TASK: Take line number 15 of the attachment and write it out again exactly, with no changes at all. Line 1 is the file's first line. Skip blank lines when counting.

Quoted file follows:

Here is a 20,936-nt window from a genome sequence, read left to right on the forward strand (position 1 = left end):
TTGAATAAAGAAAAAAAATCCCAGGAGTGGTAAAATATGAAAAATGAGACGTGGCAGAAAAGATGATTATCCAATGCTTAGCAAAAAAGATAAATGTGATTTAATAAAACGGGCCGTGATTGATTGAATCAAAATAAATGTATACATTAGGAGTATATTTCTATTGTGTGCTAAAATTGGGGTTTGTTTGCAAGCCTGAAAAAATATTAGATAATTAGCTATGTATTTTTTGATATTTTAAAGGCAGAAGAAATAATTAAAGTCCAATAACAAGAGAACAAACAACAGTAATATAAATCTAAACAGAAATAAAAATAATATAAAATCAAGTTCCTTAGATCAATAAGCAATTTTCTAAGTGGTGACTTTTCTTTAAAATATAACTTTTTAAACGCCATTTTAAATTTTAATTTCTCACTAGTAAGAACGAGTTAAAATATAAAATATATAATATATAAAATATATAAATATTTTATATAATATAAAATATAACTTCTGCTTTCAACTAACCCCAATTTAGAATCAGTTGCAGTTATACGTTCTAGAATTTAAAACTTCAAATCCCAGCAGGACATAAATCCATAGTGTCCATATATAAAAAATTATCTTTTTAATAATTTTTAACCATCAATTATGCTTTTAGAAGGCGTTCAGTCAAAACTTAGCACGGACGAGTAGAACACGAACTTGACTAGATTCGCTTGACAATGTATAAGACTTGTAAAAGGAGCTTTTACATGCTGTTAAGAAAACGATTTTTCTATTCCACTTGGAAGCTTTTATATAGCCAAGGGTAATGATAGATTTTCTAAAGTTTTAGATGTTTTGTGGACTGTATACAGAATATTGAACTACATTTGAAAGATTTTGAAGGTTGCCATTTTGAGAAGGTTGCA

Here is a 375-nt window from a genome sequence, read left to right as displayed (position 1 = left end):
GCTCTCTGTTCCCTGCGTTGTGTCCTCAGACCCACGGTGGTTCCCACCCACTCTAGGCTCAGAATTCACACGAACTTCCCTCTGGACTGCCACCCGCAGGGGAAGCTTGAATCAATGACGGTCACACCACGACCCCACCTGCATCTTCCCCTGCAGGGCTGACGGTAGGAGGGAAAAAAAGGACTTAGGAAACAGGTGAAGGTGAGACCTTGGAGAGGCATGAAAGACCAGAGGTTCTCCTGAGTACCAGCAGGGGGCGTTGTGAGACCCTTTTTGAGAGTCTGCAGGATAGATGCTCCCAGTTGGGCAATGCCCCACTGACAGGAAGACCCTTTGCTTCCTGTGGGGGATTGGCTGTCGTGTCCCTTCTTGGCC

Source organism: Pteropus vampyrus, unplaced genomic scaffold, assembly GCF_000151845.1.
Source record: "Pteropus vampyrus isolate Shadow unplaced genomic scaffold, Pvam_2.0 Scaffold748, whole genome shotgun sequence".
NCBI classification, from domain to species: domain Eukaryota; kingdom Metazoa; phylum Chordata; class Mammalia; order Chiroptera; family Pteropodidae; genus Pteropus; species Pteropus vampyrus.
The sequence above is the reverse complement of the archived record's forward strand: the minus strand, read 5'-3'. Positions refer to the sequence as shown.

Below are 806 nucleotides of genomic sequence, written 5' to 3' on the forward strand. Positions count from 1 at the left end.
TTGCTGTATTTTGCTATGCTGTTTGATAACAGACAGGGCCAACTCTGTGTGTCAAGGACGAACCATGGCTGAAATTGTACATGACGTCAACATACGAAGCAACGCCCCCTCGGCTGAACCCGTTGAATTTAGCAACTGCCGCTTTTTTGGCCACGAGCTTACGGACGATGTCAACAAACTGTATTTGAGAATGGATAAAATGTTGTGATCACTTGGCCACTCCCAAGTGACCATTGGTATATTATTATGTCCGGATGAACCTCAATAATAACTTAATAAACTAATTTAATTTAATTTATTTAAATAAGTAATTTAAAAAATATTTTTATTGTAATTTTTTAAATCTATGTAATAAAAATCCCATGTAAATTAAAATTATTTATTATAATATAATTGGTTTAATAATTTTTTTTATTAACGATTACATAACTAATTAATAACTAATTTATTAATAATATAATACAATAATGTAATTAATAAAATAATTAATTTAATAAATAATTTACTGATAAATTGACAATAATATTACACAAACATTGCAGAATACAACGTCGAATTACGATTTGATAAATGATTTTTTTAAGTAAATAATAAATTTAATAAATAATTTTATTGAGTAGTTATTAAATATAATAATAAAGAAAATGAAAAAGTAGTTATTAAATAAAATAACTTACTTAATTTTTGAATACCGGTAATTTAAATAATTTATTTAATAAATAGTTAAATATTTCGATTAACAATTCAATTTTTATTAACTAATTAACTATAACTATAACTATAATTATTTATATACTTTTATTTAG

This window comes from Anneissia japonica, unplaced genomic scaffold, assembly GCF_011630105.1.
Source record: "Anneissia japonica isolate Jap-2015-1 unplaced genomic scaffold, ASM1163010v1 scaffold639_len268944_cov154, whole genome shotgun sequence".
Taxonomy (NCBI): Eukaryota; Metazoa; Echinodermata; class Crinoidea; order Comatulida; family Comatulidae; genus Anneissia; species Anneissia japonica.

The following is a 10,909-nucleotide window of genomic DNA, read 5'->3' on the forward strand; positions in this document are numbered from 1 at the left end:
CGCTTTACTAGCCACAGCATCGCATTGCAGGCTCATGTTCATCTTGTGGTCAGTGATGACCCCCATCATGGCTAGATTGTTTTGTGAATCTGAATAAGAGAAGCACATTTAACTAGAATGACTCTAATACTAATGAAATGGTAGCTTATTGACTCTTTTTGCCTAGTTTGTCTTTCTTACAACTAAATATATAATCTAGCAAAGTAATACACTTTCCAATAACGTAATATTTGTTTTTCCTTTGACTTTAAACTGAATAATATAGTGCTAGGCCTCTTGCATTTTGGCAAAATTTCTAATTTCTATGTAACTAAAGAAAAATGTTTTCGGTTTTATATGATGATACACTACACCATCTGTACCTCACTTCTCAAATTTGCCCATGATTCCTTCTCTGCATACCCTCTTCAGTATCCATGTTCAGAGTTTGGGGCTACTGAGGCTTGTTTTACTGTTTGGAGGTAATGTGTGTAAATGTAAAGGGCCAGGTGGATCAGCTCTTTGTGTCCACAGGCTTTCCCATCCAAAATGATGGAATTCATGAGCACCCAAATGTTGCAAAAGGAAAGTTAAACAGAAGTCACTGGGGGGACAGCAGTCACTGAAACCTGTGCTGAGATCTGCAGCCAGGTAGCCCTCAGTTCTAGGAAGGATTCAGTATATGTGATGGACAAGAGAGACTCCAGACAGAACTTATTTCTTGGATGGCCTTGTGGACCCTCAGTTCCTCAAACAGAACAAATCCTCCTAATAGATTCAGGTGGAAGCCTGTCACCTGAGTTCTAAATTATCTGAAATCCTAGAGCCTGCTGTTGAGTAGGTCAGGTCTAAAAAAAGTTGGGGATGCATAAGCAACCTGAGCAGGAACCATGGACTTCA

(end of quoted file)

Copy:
CGCTTTACTAGCCACAGCATCGCATTGCAGGCTCATGTTCATCTTGTGGTCAGTGATGACCCCCATCATGGCTAGATTGTTTTGTGAATCTGAATAAGAGAAGCACATTTAACTAGAATGACTCTAATACTAATGAAATGGTAGCTTATTGACTCTTTTTGCCTAGTTTGTCTTTCTTACAACTAAATATATAATCTAGCAAAGTAATACACTTTCCAATAACGTAATATTTGTTTTTCCTTTGACTTTAAACTGAATAATATAGTGCTAGGCCTCTTGCATTTTGGCAAAATTTCTAATTTCTATGTAACTAAAGAAAAATGTTTTCGGTTTTATATGATGATACACTACACCATCTGTACCTCACTTCTCAAATTTGCCCATGATTCCTTCTCTGCATACCCTCTTCAGTATCCATGTTCAGAGTTTGGGGCTACTGAGGCTTGTTTTACTGTTTGGAGGTAATGTGTGTAAATGTAAAGGGCCAGGTGGATCAGCTCTTTGTGTCCACAGGCTTTCCCATCCAAAATGATGGAATTCATGAGCACCCAAATGTTGCAAAAGGAAAGTTAAACAGAAGTCACTGGGGGGACAGCAGTCACTGAAACCTGTGCTGAGATCTGCAGCCAGGTAGCCCTCAGTTCTAGGAAGGATTCAGTATATGTGATGGACAAGAGAGACTCCAGACAGAACTTATTTCTTGGATGGCCTTGTGGACCCTCAGTTCCTCAAACAGAACAAATCCTCCTAATAGATTCAGGTGGAAGCCTGTCACCTGAGTTCTAAATTATCTGAAATCCTAGAGCCTGCTGTTGAGTAGGTCAGGTCTAAAAAAAGTTGGGGATGCATAAGCAACCTGAGCAGGAACCATGGACTTCA